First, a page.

As one of the most popular Valiant titles in the 90’s, it was only natural that Valiant Entertainment announced that Archer and Armstrong would be part of their launch titles for the summer. Once hailed as the “Best buddy team book of all time” by Ain’t It Cool News, Archer and Armstrong gained a huge, if not very loyal, following during its short 27 issue run (counting the zero issue). Can a comic really put down that much of an impact in an industry filled with Spider-Men and Supermen? What made Archer and Armstrong so popular that it would be called, by Wizard magazine no less, “the Superhero buddy book of the decade”. That’s very interesting to me, but what’s more interesting is to see where it all started, and to see if it’s justified to have garnered that much attention of a book about a fat, drunken immortal and a little guy who is the worlds best hand to hand fighter and an expert marksman to boot. Let’s take a look at one of Valiant’s top selling titles as we peek inside Archer and Armstrong #1.
We’re in the very beginning of Valiant’s Unity Saga, so this issue takes place immediately after Eternal Warrior #1. Gilad, Armstrong’s brother, appears with the head of Solar, just as Archer and Armstrong seem to be in a mess. Gilad requests his brothers help, and with much eagerness, if only to escape their current situation, Armstrong agrees. Within moments, they’re teamed up with the likes of the Harbingers, X-O Manowar, and Solar himself. It’s not long again before trouble comes there way in the form of massive robots. They’re now in a place that is beyond the ends of the earth, beyond known space, time, and reality. It can only be called Unity.
With Jim Shooter, I’ve found that his writing can be hit or miss. Harbinger, to me, was nowhere near his best, while X-O Manowar was a great start to the series. Here, Shooter excels with this storyline. Though it continues inside the Unity plot, you don’t feel lost as you come in on this issue. It’s established pretty quickly that Armstrong looks out for Archer, as Archer does for him. The banter is great between Armstrong and anyone he’s talking to at the time. It’s light comedy, and really fits in and helps smooth out the darker and despairing tone that is Unity. While they’re fighting to save themselves, or fighting to get back to each other, Archer and Armstrong function great alone, but better as a pair. Jim Shooter writes this expertly. The characters, even the lowly guards, feel very much alive. Nothing feels cheap or hastily done here. There were several times I caught myself smiling, or even laughing outright. With Shooter’s work, that’s hard for me to do, but here, it was natural.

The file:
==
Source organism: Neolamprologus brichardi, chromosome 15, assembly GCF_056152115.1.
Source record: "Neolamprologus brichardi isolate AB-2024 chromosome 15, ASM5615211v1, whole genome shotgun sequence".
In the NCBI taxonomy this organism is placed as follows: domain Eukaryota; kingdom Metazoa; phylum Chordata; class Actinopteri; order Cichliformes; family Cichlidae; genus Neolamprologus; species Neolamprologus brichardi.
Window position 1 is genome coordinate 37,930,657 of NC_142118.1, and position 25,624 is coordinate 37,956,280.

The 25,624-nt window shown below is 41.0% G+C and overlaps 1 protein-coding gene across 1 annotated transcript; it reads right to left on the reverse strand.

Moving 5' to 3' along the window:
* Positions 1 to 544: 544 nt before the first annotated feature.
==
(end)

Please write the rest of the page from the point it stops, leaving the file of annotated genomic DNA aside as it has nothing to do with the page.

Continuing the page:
Barry Windsor-Smith’s artwork is nothing short of amazing here. Archer and Armstrong stay very consistent in look and action, and Barry spares no talent in creating a very believable world. The subtle emotions coming off Archer, and the wide smiles from Armstrong are very powerful to look at, and when panels call for action, it jumps from the pages. It’s smooth, not sketchy, rounded, not sharp, and really a joy to look at.
As I read the issue, with each page, it became apparent to me how a duo like this really could capture the hearts of it’s readers. Armstrong is a lug, for all intents and purposes. Where he started in Eternal Warrior to where he is in Archer and Armstrong is really a vast difference. He loves his booze, his women, and most of all, being a giant, immortal kid. Archer counters that, but keeps it very much in balance. Archer is very disciplined and centered. He’s an expert marksman and one helluva combatant. In one part of the story, Archer hits his captor 9 times before being pulled off. Wow. When they’re separate, they’re OK, but you can feel and see that something is missing. When they’re together, it fits. It feels right. It’s good storytelling.
The newest version of Archer and Armstrong will hit shelves some time in August, but that can’t be soon enough. Just how close to this is the new title going to be? We can only wait and see, but until then, we’ve got 27 issues of greatness. I can’t really think of any other title, with so few issues, that put on such an impact on so many people. Can they do it again? Yeah… I think they can.
Parental concern: Mild violence.